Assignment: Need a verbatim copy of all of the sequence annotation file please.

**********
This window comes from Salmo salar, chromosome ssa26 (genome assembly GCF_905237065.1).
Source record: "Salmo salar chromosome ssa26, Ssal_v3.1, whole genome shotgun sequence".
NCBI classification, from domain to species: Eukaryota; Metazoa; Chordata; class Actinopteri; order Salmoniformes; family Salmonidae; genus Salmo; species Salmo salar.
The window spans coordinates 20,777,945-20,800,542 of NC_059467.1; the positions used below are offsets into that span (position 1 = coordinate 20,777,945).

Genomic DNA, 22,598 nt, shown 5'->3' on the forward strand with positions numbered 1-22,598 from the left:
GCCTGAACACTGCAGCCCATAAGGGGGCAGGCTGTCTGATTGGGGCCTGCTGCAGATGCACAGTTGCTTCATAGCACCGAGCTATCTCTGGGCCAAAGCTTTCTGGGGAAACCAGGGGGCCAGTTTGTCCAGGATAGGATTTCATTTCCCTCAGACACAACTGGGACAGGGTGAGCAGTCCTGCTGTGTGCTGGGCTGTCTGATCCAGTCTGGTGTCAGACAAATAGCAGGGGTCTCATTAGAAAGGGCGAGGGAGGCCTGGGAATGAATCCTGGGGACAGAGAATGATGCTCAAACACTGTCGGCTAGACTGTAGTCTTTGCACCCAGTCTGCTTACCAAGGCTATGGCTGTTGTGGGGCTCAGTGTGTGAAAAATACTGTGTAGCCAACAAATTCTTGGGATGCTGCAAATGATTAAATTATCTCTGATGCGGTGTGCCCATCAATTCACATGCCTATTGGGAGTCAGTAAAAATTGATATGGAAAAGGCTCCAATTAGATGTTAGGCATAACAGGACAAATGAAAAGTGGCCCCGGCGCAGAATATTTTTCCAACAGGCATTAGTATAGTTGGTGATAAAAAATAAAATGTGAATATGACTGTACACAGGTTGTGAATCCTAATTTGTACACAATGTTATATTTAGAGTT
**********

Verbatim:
This window comes from Salmo salar, chromosome ssa26 (genome assembly GCF_905237065.1).
Source record: "Salmo salar chromosome ssa26, Ssal_v3.1, whole genome shotgun sequence".
NCBI classification, from domain to species: Eukaryota; Metazoa; Chordata; class Actinopteri; order Salmoniformes; family Salmonidae; genus Salmo; species Salmo salar.
The window spans coordinates 20,777,945-20,800,542 of NC_059467.1; the positions used below are offsets into that span (position 1 = coordinate 20,777,945).

Genomic DNA, 22,598 nt, shown 5'->3' on the forward strand with positions numbered 1-22,598 from the left:
GCCTGAACACTGCAGCCCATAAGGGGGCAGGCTGTCTGATTGGGGCCTGCTGCAGATGCACAGTTGCTTCATAGCACCGAGCTATCTCTGGGCCAAAGCTTTCTGGGGAAACCAGGGGGCCAGTTTGTCCAGGATAGGATTTCATTTCCCTCAGACACAACTGGGACAGGGTGAGCAGTCCTGCTGTGTGCTGGGCTGTCTGATCCAGTCTGGTGTCAGACAAATAGCAGGGGTCTCATTAGAAAGGGCGAGGGAGGCCTGGGAATGAATCCTGGGGACAGAGAATGATGCTCAAACACTGTCGGCTAGACTGTAGTCTTTGCACCCAGTCTGCTTACCAAGGCTATGGCTGTTGTGGGGCTCAGTGTGTGAAAAATACTGTGTAGCCAACAAATTCTTGGGATGCTGCAAATGATTAAATTATCTCTGATGCGGTGTGCCCATCAATTCACATGCCTATTGGGAGTCAGTAAAAATTGATATGGAAAAGGCTCCAATTAGATGTTAGGCATAACAGGACAAATGAAAAGTGGCCCCGGCGCAGAATATTTTTCCAACAGGCATTAGTATAGTTGGTGATAAAAAATAAAATGTGAATATGACTGTACACAGGTTGTGAATCCTAATTTGTACACAATGTTATATTTAGAGTT